On Monday, NoH wrote about a security breach at the Y-12 nuclear production facility in Oak Ridge, Tennessee. It turns out that was not the end of the story. Responding to the breach, the contractor in charge of the Y-12 site, Babcock and Wilcox Y-12, has ordered a week long “security stand-down,” which will stop all production work at the facility. During the stand down, all special nuclear material will be placed into vaults or vault-type facilities.
Consisting of more than 4,000 workers and 350 facilities across approximately 800 acres of land, Y-12 is the central location for processing nuclear weapons components with Highly Enriched Uranium (HEU). Work involving HEU is conducted within a group of buildings (buildings 9212, 9809, 9812, 9818, and 9815) known as the 9212 Complex. The largest of these building, building 9212, is where most of the work related to HEU takes place.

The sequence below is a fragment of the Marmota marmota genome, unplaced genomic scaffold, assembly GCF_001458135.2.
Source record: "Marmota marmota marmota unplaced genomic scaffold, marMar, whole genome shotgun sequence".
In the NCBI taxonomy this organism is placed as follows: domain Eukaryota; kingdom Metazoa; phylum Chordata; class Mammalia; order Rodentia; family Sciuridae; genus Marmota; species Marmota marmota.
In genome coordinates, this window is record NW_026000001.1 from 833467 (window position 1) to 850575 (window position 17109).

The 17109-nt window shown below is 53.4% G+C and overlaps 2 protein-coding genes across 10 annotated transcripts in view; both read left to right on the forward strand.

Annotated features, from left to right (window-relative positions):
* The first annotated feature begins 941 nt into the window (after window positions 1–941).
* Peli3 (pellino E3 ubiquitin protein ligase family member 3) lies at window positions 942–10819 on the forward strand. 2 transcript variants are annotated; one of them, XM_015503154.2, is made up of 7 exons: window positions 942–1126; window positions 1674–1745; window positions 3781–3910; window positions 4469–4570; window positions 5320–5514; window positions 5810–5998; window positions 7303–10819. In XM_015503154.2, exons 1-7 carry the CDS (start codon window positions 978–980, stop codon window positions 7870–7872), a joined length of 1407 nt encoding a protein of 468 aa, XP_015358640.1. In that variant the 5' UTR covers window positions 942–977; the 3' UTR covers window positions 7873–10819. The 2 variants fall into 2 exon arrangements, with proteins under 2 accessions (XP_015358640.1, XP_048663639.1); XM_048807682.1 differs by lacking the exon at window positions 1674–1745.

More than 100 operations related to HEU are capable of being performed within the 9212 Complex, including downblending, quality inspections, and fuel research. However, the two primary activities that take place at 9212 are Enriched Uranium (EU) recovery and metallurgical operations. EU recovery involves turning scraps of EU that come, primarily, from weapons production and disassembly, into material that can be reused or stored. Scrap from other sites is also processed at 9212. Metallurgic operations at 9212 involve casting EU into metal suitable for nuclear weapons canned subassemblies, reactor fuel, and storage. Casting occurs in vacuum induction furnaces, which melt HEU by running currents through coils to generate enormous amounts of heat.
My guess is that these are the activities that will be most significantly affected by the security stand down.